By the time L. W. decided it was time to let Loyd take over, he had about 200 wells in Texas and Oklahoma. That was in 1969, when Loyd got out of the army. Since January of this year, the Powell wells have produced more than 6.3 million barrels of oil and five billion cubic feet of gas. That’s not anywhere near H. L. Hunt’s league, but it’s pretty high octane company for a poor boy from Smiley. L. W. did it without the services of a single geologist. Instead of geology, he practiced what he calls closeology, laying back and waiting for a wildcatter to prove a field before he went in with his rig. Closeology was simply spudding in as close to a producing well as the law and landowners would allow. Of course he had to pay more to get a lease, but it increased his chances of making a well. And it made him a rich man. Today he and Reba Jo have a beautiful home in North Dallas, but you can usually find L. W. up at the family ranch between Muenster and St. Joe chomping on a cigar and riding herd on the ranch hands. The Powell place embraces 5000 acres of rolling hill and valley, rich with 38 varieties of grass and fat with black Angus and Brahma cattle. It has been a paying ranch since L. W. quit killing himself raising world champion Appaloosa horses. The old man, who is 74, had his second heart attack at the ranch three years ago. Loyd happened to be there. He helped his father to his Cadillac, gunned the engine, and covered the 89 miles to Dallas and the hospital in 50 minutes. “Ever once in a while,” L. W. recalled, “I’d allow myself a look at the speedometer. That boy had the needle on a hundred.”
Loyd had no illusions on his coming of age as an oilman. There was no sense in pretending he was starting from scratch like his old man. It was a rich man’s game now, no matter where you drilled or how deep. His father had gone to the University of Hard Knocks so that Loyd could have the privilege of private school (St. Mark’s in Dallas) and college (University of Denver, SMU School of Business). And he was not entirely on his own and accountable only to himself. The old man kept some of the action and was free with his advice. His sister was in for a percentage, so they incorporated and called themselves the L & M Oil Company (Loyd & Mary). Mary was married to a doctor and wouldn’t be taking an active interest, so Loyd had a fairly free hand. Of course there were others to consider, like the old family friend and accountant, Robert Bozman, and the backers that Loyd would bring in on each venture.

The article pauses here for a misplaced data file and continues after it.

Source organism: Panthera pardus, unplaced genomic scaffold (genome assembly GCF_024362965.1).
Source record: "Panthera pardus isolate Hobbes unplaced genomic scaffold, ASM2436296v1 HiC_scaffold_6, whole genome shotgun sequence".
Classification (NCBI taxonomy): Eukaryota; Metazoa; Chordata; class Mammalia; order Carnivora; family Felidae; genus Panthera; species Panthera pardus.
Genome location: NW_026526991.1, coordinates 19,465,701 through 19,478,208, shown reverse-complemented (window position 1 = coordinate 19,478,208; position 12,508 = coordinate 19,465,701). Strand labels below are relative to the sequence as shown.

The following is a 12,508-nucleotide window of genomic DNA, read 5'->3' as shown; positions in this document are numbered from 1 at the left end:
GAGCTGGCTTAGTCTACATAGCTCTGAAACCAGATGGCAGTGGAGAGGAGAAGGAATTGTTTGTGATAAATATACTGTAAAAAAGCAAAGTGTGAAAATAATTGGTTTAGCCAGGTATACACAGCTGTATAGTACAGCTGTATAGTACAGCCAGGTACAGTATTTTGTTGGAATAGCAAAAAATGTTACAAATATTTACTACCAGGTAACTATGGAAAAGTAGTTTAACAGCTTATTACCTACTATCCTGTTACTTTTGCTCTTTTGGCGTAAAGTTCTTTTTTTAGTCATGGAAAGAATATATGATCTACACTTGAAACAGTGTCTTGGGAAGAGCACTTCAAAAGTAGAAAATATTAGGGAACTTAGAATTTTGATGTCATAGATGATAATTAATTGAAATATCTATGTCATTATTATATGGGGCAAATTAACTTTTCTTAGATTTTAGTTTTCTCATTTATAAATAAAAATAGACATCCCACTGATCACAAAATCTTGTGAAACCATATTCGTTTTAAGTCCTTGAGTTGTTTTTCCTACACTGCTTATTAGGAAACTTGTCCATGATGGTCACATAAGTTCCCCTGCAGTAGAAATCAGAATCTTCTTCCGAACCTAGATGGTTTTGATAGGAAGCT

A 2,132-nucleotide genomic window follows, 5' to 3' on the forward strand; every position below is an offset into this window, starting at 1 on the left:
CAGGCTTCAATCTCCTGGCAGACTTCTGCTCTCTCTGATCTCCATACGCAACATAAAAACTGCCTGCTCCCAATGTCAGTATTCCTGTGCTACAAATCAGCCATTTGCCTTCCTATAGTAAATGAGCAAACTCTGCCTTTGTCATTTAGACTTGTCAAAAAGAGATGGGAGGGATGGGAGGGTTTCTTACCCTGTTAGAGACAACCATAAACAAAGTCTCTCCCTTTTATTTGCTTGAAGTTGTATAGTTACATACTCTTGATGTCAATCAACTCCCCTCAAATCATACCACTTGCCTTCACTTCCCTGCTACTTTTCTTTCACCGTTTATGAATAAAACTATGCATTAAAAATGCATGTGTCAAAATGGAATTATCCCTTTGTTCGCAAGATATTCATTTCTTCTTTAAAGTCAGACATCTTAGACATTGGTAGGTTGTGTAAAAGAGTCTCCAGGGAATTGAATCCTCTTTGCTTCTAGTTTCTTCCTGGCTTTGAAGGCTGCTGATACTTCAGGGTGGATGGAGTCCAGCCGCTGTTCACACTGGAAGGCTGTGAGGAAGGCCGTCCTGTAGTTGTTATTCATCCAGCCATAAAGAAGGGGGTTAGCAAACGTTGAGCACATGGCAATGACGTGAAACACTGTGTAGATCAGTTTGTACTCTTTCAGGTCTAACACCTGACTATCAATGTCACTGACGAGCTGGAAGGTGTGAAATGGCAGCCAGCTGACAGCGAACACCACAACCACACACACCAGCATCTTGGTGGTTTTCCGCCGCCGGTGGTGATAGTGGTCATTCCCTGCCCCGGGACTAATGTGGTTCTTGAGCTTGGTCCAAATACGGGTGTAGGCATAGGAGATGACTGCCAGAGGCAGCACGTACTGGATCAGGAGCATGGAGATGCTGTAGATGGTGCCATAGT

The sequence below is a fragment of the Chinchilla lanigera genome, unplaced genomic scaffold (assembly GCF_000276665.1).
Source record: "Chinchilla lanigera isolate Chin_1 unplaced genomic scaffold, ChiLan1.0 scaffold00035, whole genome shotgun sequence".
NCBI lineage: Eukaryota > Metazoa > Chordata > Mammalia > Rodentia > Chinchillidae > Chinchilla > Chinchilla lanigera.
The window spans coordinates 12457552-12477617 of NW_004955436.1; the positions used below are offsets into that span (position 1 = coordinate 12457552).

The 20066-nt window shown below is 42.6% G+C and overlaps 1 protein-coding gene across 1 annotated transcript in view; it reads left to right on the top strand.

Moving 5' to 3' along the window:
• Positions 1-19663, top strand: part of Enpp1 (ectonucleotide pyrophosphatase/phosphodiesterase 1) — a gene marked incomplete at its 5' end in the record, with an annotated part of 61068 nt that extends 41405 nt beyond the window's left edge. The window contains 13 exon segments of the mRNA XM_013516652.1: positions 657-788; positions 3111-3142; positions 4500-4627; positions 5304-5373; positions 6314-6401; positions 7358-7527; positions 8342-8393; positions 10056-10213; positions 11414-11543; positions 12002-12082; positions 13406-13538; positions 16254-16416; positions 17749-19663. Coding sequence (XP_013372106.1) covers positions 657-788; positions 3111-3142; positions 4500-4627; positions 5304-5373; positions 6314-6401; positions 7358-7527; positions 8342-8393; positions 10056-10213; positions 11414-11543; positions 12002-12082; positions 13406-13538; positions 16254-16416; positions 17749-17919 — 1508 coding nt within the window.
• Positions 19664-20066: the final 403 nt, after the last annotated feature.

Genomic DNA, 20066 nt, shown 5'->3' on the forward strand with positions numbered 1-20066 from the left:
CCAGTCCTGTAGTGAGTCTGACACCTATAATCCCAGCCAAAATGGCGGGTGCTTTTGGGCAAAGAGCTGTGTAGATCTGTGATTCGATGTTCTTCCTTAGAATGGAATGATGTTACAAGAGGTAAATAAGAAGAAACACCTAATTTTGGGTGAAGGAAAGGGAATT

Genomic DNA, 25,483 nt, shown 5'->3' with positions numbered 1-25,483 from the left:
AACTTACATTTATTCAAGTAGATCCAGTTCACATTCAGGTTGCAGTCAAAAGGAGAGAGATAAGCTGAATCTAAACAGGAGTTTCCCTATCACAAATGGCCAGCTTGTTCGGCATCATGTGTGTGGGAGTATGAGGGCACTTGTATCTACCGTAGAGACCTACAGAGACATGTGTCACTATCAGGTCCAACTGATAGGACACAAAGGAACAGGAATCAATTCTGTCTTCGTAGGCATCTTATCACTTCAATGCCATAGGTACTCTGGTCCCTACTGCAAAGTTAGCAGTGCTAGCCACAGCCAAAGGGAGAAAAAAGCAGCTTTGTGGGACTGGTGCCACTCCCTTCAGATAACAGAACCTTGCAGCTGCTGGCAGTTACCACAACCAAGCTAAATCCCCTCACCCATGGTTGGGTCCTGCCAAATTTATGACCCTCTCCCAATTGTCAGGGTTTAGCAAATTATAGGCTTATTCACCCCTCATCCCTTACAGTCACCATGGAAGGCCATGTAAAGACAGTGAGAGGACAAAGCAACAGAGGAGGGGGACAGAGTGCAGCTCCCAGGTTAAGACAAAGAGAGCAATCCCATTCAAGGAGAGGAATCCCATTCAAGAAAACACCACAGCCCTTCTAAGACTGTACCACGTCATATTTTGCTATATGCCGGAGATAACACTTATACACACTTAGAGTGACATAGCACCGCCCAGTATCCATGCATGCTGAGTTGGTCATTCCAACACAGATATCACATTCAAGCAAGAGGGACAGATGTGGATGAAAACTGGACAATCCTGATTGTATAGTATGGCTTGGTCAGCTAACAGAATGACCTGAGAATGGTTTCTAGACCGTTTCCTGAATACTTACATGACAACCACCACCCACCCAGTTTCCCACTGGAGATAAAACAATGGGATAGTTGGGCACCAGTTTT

Some operators never put their own money into a well, but Loyd didn’t believe in that. If he got a dry hole he wanted to be able to tell his partners that he was out some, too, sometimes 25 per cent and maybe even 75 per cent. He had one other rule. He wouldn’t ask a man to invest unless that man could stand to lose ten or twenty thousand, because you had to go in prepared to lose. Geology, although necessary, was no guarantee, and improved the chances of a strike by only a few percentage points. It was a high-risk business that only the established could afford. Once a well came in, however, it was self-perpetuating and profitable for a long time. Usually. The Powells’ oldest producing well, McKinley No. 1, has been pumping since 1938, and is the second best well they’ve ever had.
The other sobering aspect about Loyd’s ascension was that unless something really bizarre happened, he would have to content himself with poking through leftover oil patches. Oh, he would drill a wildcat once in a while, but it would be highly unlikely that Loyd Powell would ever open up something like a Spindletop or a Scurry Reef. Not because most of the oil was gone: there was more down there than had ever been taken out, but it was deep and difficult to get to, and would have to await new technology. One of the most spectacular dry holes of modern times was an attempt, in 1958 and 1959, to find oil at 25,000 feet in Pecos County. Loyd instead would go for shallow sands and play his old man’s game of closeology—economically it was the only way. He would also have to pick his way through a complex system of regulation and price control that would have baffled the oldtimers. Between locating a lease and bringing in a well there would be mountains of paperwork. The days of a handshake confirming a contract were over, gone with the likes of that great Fort Worth cavalier, Jack Grace. Even into the Fifties, Grace insisted on sealing a deal by shaking hands and looking you in the eye. Once he and J. Langford Shaw had come to terms over the phone, but Grace, never having met Shaw, insisted on flying out to Sherman to see him. Shaw was at the airport when Grace’s Beechcraft landed, Grace came down the ramp, shook Shaw’s hand, exchanged a pleasantry and was gone within five minutes, winging his way back to Fort Worth. “I just wanted to look that fella in the eye,” he explained to his pilot.